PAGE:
Citing a downturn in revenue, Gov. Jay Inslee announced Wednesday that most state employees will be furloughed and a 3% scheduled raise “for many of the state’s highest-paid general government employees” will be canceled.
Inslee spoke on the cuts and the state budget at a press conference Wednesday afternoon, including a projected $8.8 billion budget deficit through 2023.
A general wage increase for most state employees approved by the state Legislature was scheduled to go into effect July 1. Under Inslee’s directive, the raises will be canceled “for agency directors, Exempt Management Service and Washington Management Service employees, and all other exempt employees who earn more than $53,000 annually,” according to a press release.
The canceled raises will impact roughly 5,600 general government employees. Some union-represented and non-represented classified employees will still get the 3% general wage increase, according to the release.
“These are very difficult decisions, but they are necessary to address the financial shortfall that we are facing,” Inslee said. “Everyday state employees serve the people of Washington with dedication, and these actions do not reflect on that commitment or quality of their work. In this current financial situation, everyone needs to make sacrifices and we know this will not be easy. I know that our state will come out of these difficult times stronger than ever.”
In addition to the canceled raises, more than 40,000 state employees will be required to take one furlough day each week through July 25. Starting in August, employees will be required to take one furlough day each month through the fall. The employee furloughs will begin no later than June 28.
State employees will also be allowed to take voluntary unpaid furloughs.
The state said the furloughs and the canceled raises will save around $55 million over the next year.
Inslee urged other agencies that are not under his authority, such as higher education institutions, the Legislature, courts, and separately elected officials, to adopt a similar measure. The state could save an additional $91 million if the other agencies adopt the measures, according to the press release.
“This was a very difficult decision. We know the furloughs will put additional pressure on all employees as they will need to help shoulder additional work and responsibilities in the short-term,” said David Schumacher, director of the state Office of Financial Management. “We also recognize that furloughs and not extending the general wage increase to all employees will cause financial hardship for some state employees.”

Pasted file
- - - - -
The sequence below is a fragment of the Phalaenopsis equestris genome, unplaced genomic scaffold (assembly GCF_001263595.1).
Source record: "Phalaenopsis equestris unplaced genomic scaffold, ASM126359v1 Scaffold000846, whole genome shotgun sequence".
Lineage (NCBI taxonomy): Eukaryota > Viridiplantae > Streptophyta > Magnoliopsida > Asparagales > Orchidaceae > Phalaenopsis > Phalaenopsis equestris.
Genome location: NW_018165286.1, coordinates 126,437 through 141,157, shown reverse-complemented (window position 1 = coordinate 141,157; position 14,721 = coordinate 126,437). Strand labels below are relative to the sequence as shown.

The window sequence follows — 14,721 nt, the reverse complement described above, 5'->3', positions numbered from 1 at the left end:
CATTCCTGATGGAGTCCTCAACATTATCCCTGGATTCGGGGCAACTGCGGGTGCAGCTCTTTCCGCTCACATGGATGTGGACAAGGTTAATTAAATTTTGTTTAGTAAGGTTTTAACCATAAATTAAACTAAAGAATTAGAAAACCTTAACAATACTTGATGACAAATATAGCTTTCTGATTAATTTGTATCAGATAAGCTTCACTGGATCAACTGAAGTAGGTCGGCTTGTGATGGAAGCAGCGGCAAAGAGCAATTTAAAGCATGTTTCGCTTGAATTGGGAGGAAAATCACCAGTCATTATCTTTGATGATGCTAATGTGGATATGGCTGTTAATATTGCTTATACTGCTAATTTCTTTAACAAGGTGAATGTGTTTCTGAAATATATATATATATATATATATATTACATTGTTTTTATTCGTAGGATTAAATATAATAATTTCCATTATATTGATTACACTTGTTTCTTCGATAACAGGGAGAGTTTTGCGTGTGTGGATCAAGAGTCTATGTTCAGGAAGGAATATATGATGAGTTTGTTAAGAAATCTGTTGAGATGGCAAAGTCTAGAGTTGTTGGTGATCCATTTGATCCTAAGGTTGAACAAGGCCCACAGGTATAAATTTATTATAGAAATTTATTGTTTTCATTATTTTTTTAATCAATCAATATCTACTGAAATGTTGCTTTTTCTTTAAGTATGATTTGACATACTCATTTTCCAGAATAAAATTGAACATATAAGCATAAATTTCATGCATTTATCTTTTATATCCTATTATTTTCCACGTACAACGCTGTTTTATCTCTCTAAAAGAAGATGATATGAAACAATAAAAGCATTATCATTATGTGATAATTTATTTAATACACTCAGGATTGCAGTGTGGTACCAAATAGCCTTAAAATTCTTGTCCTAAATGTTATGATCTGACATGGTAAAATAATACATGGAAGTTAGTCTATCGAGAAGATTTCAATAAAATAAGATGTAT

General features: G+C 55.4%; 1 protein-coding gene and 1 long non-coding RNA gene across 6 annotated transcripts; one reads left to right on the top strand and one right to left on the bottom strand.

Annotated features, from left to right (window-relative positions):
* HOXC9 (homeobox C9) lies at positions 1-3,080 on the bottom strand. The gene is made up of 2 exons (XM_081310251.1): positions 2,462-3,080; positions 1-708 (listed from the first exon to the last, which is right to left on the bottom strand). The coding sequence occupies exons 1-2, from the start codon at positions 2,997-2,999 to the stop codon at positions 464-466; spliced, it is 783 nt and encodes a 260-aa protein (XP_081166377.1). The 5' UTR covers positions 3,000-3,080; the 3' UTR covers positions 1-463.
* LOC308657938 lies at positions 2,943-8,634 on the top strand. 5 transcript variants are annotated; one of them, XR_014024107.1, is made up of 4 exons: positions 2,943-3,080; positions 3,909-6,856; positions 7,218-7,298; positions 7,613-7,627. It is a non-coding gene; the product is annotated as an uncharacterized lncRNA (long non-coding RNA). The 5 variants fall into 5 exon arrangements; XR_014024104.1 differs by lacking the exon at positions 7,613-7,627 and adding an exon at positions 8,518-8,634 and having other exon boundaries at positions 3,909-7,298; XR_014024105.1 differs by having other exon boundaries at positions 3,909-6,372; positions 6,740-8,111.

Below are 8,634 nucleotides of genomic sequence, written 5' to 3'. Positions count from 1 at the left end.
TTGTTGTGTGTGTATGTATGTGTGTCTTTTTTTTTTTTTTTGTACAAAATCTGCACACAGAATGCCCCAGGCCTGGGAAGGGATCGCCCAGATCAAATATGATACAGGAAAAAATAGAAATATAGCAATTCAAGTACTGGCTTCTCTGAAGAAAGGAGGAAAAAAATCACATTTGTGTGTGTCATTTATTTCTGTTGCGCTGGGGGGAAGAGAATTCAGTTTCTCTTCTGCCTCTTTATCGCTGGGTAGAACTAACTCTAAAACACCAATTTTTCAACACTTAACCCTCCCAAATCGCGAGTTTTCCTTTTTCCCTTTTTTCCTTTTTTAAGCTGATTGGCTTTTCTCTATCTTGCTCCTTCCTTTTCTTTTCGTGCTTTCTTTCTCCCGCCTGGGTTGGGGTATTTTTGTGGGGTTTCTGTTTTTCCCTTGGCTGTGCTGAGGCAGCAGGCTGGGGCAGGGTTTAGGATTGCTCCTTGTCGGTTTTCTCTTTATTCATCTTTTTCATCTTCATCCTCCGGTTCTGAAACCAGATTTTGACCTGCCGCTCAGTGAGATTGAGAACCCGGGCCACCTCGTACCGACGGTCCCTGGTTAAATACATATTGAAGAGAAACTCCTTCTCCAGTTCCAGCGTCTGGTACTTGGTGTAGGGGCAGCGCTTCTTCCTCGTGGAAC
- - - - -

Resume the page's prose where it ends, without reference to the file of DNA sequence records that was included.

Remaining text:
The state’s furlough plan exempts employees in critical positions that the state would need to bring in relief to help cover for a furloughed employee.
At the press conference, Inslee stopped short of calling for a special session, because he said that "there has not been a consensus from either party on how to address this issue."
Mike Yestramski, president of the Washington Federation of State Employees, said their union members are currently voting on whether to accept the furloughs, and expect a decision later this week. Leadership is recommending they accept the plan though.
"We do understand that given the dire economic reality, there's going to be spending reductions, and the furlough in our opinion is the best way to do that to avoid cutting vital public services or laying off people and people losing jobs," he said.
He said members covered by their agreement will not be impacted by the raise cancellation. But going forward, he wants lawmakers to look to other funding sources to prop up the budget, not cuts.
"I do think that if we would have fixed our upside-down revenue system in this state, it would have helped mitigate what we're going through right now," he said.
He added many union members have been essential workers during the pandemic. The Federation includes employees from the Departments of Transportation, Parks, Corrections and Employment Security, among others.
"To take those people that have been really carrying us through and turn around say, 'Hey thanks for that work, but now you may lose your job,' or something like that – you don't reward hard, dedicated work during a crisis with pink slips," Yestramski said.